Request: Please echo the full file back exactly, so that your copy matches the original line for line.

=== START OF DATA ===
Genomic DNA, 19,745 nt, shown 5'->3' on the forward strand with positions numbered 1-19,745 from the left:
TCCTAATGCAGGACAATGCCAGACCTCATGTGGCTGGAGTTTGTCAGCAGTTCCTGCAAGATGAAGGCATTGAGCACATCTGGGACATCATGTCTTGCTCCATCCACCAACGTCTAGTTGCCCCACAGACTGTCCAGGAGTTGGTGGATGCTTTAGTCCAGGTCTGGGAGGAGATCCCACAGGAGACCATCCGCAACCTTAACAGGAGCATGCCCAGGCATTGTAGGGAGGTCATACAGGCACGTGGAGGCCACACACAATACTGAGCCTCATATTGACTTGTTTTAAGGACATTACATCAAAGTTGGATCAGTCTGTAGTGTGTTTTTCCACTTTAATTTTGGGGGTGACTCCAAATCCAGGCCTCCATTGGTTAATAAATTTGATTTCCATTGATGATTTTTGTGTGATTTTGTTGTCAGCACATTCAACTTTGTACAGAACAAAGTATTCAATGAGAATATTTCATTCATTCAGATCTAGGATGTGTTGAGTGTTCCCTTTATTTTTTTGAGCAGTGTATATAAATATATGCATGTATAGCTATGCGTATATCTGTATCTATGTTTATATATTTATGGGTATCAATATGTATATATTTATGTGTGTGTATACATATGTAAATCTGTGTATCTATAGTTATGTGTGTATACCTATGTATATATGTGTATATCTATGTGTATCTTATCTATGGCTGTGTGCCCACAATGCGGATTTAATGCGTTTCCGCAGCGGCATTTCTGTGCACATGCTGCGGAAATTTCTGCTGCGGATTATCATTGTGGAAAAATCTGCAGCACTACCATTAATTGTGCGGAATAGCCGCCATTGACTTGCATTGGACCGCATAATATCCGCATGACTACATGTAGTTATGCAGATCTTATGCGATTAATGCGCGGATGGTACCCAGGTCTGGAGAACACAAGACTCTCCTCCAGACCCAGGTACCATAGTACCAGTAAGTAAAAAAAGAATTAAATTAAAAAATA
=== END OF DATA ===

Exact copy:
Genomic DNA, 19,745 nt, shown 5'->3' on the forward strand with positions numbered 1-19,745 from the left:
TCCTAATGCAGGACAATGCCAGACCTCATGTGGCTGGAGTTTGTCAGCAGTTCCTGCAAGATGAAGGCATTGAGCACATCTGGGACATCATGTCTTGCTCCATCCACCAACGTCTAGTTGCCCCACAGACTGTCCAGGAGTTGGTGGATGCTTTAGTCCAGGTCTGGGAGGAGATCCCACAGGAGACCATCCGCAACCTTAACAGGAGCATGCCCAGGCATTGTAGGGAGGTCATACAGGCACGTGGAGGCCACACACAATACTGAGCCTCATATTGACTTGTTTTAAGGACATTACATCAAAGTTGGATCAGTCTGTAGTGTGTTTTTCCACTTTAATTTTGGGGGTGACTCCAAATCCAGGCCTCCATTGGTTAATAAATTTGATTTCCATTGATGATTTTTGTGTGATTTTGTTGTCAGCACATTCAACTTTGTACAGAACAAAGTATTCAATGAGAATATTTCATTCATTCAGATCTAGGATGTGTTGAGTGTTCCCTTTATTTTTTTGAGCAGTGTATATAAATATATGCATGTATAGCTATGCGTATATCTGTATCTATGTTTATATATTTATGGGTATCAATATGTATATATTTATGTGTGTGTATACATATGTAAATCTGTGTATCTATAGTTATGTGTGTATACCTATGTATATATGTGTATATCTATGTGTATCTTATCTATGGCTGTGTGCCCACAATGCGGATTTAATGCGTTTCCGCAGCGGCATTTCTGTGCACATGCTGCGGAAATTTCTGCTGCGGATTATCATTGTGGAAAAATCTGCAGCACTACCATTAATTGTGCGGAATAGCCGCCATTGACTTGCATTGGACCGCATAATATCCGCATGACTACATGTAGTTATGCAGATCTTATGCGATTAATGCGCGGATGGTACCCAGGTCTGGAGAACACAAGACTCTCCTCCAGACCCAGGTACCATAGTACCAGTAAGTAAAAAAAGAATTAAATTAAAAAATA